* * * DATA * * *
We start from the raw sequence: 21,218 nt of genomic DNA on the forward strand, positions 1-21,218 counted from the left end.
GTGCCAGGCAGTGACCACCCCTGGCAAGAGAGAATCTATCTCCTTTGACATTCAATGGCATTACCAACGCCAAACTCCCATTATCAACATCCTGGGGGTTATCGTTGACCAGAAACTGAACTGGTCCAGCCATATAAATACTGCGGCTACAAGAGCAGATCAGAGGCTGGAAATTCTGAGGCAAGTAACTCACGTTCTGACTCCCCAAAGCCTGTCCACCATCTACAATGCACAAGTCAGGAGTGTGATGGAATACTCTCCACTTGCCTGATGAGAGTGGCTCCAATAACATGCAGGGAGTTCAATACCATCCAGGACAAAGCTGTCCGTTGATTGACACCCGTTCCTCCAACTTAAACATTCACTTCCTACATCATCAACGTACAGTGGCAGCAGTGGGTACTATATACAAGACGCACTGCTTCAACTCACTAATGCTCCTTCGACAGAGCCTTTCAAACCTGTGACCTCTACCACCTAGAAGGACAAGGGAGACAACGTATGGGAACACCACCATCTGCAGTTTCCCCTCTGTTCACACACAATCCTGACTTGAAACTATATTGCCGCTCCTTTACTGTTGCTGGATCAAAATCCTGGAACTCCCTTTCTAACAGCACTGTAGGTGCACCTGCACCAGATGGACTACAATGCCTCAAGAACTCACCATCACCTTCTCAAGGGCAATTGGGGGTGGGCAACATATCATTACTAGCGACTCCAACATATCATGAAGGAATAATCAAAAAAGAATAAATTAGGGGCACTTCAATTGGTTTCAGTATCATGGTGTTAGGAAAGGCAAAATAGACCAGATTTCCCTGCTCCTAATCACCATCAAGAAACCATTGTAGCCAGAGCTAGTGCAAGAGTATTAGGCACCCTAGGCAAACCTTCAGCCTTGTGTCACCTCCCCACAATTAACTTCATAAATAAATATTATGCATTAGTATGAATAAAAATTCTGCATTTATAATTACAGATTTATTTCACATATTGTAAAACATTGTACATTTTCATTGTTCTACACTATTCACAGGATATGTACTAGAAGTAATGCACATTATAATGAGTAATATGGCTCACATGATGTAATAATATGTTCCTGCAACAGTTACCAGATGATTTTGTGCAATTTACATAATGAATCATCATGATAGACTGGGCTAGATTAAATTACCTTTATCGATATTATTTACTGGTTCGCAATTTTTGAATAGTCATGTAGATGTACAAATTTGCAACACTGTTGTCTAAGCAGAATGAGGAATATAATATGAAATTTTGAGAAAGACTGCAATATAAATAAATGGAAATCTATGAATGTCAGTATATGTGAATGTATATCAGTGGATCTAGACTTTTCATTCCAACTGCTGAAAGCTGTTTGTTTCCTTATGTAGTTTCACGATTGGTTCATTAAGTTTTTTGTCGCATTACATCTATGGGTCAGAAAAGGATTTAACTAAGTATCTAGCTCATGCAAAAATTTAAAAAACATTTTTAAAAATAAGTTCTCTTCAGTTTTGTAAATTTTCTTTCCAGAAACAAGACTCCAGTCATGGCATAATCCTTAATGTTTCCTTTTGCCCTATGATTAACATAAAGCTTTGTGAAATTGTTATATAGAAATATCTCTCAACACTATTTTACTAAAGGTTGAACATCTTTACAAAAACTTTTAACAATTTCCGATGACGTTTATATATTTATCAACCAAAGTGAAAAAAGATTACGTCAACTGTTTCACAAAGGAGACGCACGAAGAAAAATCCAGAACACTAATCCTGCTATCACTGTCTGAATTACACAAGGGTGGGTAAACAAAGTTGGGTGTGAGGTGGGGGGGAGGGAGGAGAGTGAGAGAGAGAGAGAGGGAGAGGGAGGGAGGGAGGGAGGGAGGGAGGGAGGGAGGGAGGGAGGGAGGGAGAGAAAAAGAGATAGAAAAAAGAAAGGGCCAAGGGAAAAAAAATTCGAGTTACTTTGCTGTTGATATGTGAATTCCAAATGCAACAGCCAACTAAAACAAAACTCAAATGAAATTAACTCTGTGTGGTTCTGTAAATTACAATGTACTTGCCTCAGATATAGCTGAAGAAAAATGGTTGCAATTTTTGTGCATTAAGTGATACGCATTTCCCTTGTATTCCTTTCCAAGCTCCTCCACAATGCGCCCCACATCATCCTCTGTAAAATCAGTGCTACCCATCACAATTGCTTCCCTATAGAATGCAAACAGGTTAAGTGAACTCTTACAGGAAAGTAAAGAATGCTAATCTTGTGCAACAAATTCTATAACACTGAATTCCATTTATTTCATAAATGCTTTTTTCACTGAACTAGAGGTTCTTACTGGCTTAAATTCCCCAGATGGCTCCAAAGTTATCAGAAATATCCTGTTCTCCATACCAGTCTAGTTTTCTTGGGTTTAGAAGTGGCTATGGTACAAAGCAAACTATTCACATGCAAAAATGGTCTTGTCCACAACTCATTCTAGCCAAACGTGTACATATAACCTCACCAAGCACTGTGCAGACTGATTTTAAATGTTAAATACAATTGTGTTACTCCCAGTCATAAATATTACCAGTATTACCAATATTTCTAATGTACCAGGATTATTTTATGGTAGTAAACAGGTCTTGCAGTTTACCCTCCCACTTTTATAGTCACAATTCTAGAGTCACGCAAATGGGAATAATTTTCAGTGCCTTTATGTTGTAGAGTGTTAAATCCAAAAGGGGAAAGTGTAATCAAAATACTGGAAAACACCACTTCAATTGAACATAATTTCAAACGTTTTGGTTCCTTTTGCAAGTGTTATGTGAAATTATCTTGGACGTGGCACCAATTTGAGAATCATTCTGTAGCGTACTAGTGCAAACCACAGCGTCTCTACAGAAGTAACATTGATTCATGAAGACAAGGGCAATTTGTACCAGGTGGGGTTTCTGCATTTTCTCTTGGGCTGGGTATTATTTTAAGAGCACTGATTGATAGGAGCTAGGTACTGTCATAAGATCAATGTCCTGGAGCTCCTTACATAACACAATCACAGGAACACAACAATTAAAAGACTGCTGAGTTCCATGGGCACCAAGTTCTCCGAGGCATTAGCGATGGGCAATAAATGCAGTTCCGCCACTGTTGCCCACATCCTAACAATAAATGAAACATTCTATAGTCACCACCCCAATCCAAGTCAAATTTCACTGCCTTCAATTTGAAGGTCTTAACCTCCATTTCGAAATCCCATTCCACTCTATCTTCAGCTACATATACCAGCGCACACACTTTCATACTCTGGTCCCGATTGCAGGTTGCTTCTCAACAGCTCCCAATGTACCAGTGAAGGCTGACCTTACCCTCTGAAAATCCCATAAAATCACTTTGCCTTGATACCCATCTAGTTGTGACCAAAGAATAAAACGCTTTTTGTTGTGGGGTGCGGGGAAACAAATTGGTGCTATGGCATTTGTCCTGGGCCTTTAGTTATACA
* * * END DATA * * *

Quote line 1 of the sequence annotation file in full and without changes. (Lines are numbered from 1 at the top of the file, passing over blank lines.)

We start from the raw sequence: 21,218 nt of genomic DNA on the forward strand, positions 1-21,218 counted from the left end.